"...the wedding clothes are something the believers bring with them to the banquet. He equates the King's observation of the guests at the banquet to the Bema seat where Christ judges the believers for their good works. In short, the guy made it to heaven but can't partake of the banquet because he wasn't a faithful Christian. For Hodges, the passage refers to loss of eternal rewards and not one's eternal destiny" .
The third and final passage that talks about "outer darkness" is to be found in the Parable of the Unprofitable Servant. This is in a quite different category to the first two:
I cite this passage in my series of devotionals on Universal Graded Salvation because the the servants, who are respectively given 5, 3 and 1 talent(s) to invest and whose increase is, respectively, 5, 3 and 0, describe the three degrees of glory mentioned by Paul. In this pssage the one who produces no increase is cast into "outer darkness" whereas the other two, who double their talents, receive commendation from the Master.
"Then he who had received the one talent came and said, 'Master, I knew you to be a hard man, reaping where you have not sown, and gathering where you have not scattered seed. And I was afraid, and went and hid your talent in the ground. Look, there you have what is yours.' But his master answered and said to him, 'You wicked and lazy servant, you knew that I reap where I have not sown, and gather where I have not scattered seed. So you ought to have deposited my money with the bankers, and at my coming I would have received back my own with interest. Therefore take the talent from him, and give it to him who has ten talents. For to everyone who has, more will be given, and he will have abundance; but from him who does not have, even what he has will be taken away. And cast the unprofitable servant into the outer darkness. There will be weeping and gnashing of teeth'" (Matt.25:24-30, NKJV).
One of the fruits of salvation is multiplication of gifts, ohr (light), ahavah (love), emunah (faith), and so forth. A lack of multiplication is evidence of non-salvation because the emunah (faith) required to multiply the talent was not there - the servant had not been regenerated because he had not surrendered his life. He is an example of a lazy and worthless servant whose excuse for inactivity was fear of condemnation should things go wrong.
The first two servants represent the first and second resurrections of believers, respectively, with the third the resurrection to damnation as represented by "outer darkness". It is the natural home of those who do nothing with their spiritual life because of fear to trust.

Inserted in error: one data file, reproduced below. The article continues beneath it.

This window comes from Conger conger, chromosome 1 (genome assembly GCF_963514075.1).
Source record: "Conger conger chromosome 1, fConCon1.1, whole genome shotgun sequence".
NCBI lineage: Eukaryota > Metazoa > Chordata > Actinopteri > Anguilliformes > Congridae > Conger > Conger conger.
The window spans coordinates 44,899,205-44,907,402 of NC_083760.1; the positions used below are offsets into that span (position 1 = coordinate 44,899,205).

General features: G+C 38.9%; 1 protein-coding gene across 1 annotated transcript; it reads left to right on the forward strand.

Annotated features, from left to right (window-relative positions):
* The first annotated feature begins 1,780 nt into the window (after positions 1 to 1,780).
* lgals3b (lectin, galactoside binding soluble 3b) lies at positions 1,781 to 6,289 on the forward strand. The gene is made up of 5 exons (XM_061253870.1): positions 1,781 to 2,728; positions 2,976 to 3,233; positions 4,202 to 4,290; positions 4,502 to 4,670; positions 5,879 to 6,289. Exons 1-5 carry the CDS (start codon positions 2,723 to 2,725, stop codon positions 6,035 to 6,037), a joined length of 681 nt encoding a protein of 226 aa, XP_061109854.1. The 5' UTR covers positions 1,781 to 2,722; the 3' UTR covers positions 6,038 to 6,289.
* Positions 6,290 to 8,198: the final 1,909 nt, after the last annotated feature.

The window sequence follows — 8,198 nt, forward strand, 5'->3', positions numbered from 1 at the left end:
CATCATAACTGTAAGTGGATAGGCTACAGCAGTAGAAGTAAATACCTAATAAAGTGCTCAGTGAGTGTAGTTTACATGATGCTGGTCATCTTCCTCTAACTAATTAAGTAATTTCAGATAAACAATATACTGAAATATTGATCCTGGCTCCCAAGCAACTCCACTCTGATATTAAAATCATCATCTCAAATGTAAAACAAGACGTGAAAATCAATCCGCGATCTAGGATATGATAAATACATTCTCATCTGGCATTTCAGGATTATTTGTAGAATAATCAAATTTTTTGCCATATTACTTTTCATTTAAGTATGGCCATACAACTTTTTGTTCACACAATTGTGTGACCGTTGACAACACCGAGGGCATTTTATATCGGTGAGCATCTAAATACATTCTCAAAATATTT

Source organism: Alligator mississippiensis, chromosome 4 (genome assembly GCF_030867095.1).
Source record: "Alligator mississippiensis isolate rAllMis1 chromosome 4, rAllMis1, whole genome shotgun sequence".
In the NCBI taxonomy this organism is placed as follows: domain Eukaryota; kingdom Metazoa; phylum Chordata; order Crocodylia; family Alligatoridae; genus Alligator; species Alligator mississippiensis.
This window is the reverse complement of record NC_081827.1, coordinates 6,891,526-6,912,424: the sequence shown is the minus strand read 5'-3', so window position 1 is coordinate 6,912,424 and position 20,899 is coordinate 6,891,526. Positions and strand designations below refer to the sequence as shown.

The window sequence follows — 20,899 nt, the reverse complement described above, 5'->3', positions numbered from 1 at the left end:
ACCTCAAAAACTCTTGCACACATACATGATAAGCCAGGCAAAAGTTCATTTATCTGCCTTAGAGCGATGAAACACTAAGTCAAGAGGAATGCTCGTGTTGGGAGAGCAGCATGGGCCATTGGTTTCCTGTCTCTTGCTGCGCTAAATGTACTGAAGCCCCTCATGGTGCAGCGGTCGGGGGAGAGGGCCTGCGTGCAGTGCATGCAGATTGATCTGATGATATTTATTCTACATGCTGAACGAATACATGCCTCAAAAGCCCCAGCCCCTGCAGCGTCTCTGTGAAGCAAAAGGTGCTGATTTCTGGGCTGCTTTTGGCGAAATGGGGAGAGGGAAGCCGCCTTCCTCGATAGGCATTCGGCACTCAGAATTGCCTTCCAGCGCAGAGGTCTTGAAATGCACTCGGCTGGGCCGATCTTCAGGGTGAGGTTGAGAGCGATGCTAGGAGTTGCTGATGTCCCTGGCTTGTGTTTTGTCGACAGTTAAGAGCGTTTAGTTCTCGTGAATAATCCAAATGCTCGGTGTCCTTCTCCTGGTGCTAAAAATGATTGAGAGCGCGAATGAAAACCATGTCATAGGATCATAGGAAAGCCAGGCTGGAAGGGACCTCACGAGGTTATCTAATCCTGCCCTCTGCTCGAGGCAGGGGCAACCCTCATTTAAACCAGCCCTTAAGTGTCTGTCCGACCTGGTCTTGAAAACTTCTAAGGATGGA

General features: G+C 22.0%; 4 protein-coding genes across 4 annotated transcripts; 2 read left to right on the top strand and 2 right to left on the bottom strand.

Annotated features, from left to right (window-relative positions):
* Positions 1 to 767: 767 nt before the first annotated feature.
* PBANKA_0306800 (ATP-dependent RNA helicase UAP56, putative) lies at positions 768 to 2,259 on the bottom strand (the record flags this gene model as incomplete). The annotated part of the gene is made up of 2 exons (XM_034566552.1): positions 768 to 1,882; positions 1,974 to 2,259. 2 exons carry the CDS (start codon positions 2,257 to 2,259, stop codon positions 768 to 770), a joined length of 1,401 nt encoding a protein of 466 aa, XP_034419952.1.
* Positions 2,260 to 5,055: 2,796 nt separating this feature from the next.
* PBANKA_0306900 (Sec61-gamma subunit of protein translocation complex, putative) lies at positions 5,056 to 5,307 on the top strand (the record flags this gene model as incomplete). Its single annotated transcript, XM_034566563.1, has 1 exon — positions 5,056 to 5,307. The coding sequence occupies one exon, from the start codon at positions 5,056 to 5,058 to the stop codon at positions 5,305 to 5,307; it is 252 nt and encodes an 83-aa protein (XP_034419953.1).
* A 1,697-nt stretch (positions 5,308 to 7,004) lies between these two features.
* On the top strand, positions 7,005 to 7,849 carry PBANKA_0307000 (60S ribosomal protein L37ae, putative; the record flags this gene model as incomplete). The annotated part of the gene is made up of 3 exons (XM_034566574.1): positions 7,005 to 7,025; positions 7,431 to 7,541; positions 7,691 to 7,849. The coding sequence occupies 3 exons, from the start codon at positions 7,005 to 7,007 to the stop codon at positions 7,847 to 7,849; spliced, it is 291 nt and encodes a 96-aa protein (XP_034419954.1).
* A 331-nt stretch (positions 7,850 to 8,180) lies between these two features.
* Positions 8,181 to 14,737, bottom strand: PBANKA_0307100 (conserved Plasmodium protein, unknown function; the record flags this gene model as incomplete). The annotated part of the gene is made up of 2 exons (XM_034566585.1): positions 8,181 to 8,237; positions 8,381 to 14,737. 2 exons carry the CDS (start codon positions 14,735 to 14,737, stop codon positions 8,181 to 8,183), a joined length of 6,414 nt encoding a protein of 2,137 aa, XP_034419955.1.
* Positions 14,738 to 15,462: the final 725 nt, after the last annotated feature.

So what is "outer darkness"? Is it 'hell' as traditionally understood by Protestants - a place of eternal torture - or as Jehovah's Witnesses, many Messianics and others who review it simply as the 'grave'? Neither. Part of the confusion that obtains about the afterlife in different religious circles is resolved by the understanding that hell is a place of purging for lawless and disobedient believers and a place of age-long (as opposed to eternal) punishment for unbelievers until the Cosmic Jubilee finally releases them to dwell in the twilight zone of the third degree of glory. To understand this important topic better, please see my three-part series of sermons, The Fire of Yahweh and also my ongoing series of devotionals on Universal Graded Salvation. There you will learn more about the nature of "outer darkness" or "hell" and what exactly it is for.
One thing is for certain - no one needs to be in "outer darkness" and in the heart of hearts nobody wants to be. The problem lies in a willingness or refusal to surrender ones life to Yah'shua (Jesus), and then to what degree. The Catholics have got it partly right but where they are wrong is in claiming that after their cleansing, those believers in Purgatory are united with those who escaped it after they are purged in a uniform glory. Catholics, like Protestants and most Messianics, deny that heaven is graded and believe that after everything is resolved at the conclusion of the Millennium, there will only be two places: an eternal heaven and an eternal hell. This, we maintain, is a false doctrine for Scripture declares that hell comes to an end, leaving three categories of heaven or light difference in glory as compared with what we see from earth in terms of the brilliance of the sun, moon and stars (1 Cor.15:41).
The good news is that "outer darkness" or hell does come to an end and that Yahweh is no malevolent torturer as orthodox Christianity would have us believe but is perfectly just in grading the eternal rewards of man according to his emunah (faith) and works. Nevertheless, let no man be complacent about salvation for not only is there no second chance after you're dead but "outer darkness" is absolutely not a place you ever want to be in, even for a limited amount of time. Why serve a sentence for unrepented sin or outright rebellion when you can be free to enjoy the best of everything Yahweh has.
Surrender to Yah'shua (Jesus) and obey His Torah!
 Hampton Keathley IV, The "Outer Darkness": Heaven's Suburb or Hell?